Copyright Board to construe the making available right

December 7th, 2012 by Barry Sookman Leave a reply »

In the ESA v. SOCAN, 2012 SCC 34 case, the Supreme Court decided by a 5 to 4 majority that the transmission of a copy of a musical work to members of the public is not a communication to the public within the meaning of Section 3(1)(f) of the Copyright Act. When the Copyright Modernization Act was enacted the communication to the public right was expanded to expressly confer on copyright holders making available rights required by the WIPO Treaties. This was accomplished, inter alia, by the inclusion of Section 2.4(1.1) which provides that:

For the purposes of this Act, communication of a work or other subject-matter to the public by telecommunication includes making it available to the public by telecommunication in a way that allows a member of the public to have access to it from a place and at a time individually chosen by that member of the public.

Since the amendments, questions have arisen as to whether they had the effect of reversing the decision of the Supreme Court in the ESA v SOCAN case. In particular, the amendments raise the question as to whether they merely confirmed what the Supreme Court decided in the Rogers v. SOCAN 2012 SCC 35 case – that the communication to the public right is a technologically neutral right that covers both push and pull, on-demand streams. Or did they extend the communication to the public right to also include push and pull, on-demand transmissions of copies of works?

The scope of the communication to the public right is central to several tariffs being considered by the Copyright Board. Accordingly, the Board is proposing that the issue be decided through a separate proceeding during which all those who may be affected by the decision will have the opportunity to make their views known. Earlier today, the Board issued the notice below to initiate the new proceeding.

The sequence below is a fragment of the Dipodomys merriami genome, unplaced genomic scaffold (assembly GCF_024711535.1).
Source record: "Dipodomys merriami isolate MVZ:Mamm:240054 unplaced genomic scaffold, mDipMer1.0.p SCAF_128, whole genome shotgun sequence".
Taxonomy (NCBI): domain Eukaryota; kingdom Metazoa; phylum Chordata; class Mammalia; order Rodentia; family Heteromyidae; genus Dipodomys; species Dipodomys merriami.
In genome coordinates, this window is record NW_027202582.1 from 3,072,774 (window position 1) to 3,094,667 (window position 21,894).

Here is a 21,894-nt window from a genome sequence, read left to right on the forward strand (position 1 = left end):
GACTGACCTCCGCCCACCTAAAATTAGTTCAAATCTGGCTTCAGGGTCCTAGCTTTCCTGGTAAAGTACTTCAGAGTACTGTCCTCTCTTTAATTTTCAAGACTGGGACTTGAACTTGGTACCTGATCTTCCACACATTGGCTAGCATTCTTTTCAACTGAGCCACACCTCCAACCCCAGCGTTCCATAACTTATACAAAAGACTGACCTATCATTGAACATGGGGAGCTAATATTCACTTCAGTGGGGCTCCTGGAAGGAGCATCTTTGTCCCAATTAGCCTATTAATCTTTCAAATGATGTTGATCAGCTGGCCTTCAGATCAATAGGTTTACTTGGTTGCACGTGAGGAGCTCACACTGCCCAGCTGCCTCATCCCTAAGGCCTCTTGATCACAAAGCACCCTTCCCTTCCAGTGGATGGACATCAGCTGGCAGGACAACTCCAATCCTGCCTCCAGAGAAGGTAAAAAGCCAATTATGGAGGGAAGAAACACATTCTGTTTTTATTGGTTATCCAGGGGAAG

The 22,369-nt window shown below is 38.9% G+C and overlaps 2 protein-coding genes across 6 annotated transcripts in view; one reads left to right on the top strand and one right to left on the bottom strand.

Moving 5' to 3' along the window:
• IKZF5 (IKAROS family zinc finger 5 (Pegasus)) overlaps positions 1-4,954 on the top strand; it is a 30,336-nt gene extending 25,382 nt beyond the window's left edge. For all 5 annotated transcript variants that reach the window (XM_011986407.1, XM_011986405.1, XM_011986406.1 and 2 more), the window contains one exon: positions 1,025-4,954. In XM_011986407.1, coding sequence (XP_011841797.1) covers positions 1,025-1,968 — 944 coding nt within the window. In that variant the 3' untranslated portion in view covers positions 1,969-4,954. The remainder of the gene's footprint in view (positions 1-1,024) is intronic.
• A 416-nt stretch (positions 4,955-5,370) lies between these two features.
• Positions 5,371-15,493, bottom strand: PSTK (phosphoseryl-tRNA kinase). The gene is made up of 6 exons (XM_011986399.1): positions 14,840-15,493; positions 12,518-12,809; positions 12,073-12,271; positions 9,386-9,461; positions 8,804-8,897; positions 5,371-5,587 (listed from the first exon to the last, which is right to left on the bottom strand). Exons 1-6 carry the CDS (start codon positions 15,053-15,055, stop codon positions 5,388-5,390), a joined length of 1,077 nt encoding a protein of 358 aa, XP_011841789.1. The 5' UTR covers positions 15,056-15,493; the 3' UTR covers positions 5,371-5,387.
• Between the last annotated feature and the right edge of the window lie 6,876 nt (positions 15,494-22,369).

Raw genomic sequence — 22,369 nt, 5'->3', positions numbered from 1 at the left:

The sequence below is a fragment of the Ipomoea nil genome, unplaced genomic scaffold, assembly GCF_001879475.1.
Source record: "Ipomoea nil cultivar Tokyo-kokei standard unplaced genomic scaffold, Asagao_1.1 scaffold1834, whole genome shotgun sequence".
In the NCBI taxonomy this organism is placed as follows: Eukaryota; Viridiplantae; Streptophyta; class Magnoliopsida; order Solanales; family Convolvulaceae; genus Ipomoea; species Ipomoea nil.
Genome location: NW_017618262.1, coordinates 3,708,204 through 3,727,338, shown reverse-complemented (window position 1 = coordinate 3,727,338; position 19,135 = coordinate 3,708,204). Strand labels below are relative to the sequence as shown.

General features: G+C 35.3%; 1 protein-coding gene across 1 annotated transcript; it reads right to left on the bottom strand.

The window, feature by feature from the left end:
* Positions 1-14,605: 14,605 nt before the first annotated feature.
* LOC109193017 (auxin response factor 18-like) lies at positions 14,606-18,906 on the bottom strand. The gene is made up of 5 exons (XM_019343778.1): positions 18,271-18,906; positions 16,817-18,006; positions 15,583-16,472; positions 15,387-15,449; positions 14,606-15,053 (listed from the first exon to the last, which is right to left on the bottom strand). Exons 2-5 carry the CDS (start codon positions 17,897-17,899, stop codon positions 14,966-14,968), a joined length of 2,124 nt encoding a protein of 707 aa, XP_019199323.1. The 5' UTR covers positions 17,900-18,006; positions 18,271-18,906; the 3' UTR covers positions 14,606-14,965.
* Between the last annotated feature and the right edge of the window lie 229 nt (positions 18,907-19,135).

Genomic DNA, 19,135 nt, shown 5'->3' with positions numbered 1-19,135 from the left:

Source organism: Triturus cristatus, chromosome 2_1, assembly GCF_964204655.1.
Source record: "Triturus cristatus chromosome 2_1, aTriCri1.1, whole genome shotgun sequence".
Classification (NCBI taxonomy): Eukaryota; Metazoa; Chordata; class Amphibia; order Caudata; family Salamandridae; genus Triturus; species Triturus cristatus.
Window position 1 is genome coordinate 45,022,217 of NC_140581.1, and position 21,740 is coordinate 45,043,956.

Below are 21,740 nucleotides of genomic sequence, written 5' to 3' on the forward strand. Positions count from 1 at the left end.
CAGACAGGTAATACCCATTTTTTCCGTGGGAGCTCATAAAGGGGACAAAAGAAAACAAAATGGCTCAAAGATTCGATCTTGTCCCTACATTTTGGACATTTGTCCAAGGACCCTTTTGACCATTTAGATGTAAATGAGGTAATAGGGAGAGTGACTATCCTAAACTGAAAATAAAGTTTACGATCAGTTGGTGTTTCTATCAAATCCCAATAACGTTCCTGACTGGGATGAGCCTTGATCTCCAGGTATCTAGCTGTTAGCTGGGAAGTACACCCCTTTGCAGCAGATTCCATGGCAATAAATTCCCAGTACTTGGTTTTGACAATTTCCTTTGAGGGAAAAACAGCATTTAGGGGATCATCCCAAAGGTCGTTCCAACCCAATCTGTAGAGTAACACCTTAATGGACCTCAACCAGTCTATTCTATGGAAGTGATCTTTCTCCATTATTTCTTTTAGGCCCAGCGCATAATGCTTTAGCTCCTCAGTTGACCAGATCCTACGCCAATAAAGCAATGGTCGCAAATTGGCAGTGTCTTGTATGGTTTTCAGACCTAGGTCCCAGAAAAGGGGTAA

NOTICE OF THE BOARD

SOCAN intends to ask that the Board deal with the impact of the coming into force of the making available right on its proposed tariffs. (See attached email) Specifically, SOCAN wishes the Board to rule on the interface between the making available right and ESA v. SOCAN [2012 SCC 34] and companion cases.

In a nutshell, SOCAN is of the view that the making available right renders moot the conclusion that the communication right does not apply to downloads of musical works. Without doubt, some users will take issue with that view.

The issue is properly before the Board as a necessary incident to the exercise of its core competence. It is not possible to set SOCAN Tariff 22.A (Online Music Services) without deciding the extent, if any, to which the enactment of subsection 2.4(1.1) of the Copyright Act and other companion amendments may “revive” SOCAN’s ability to collect royalties for the transmission of permanent copies of musical works.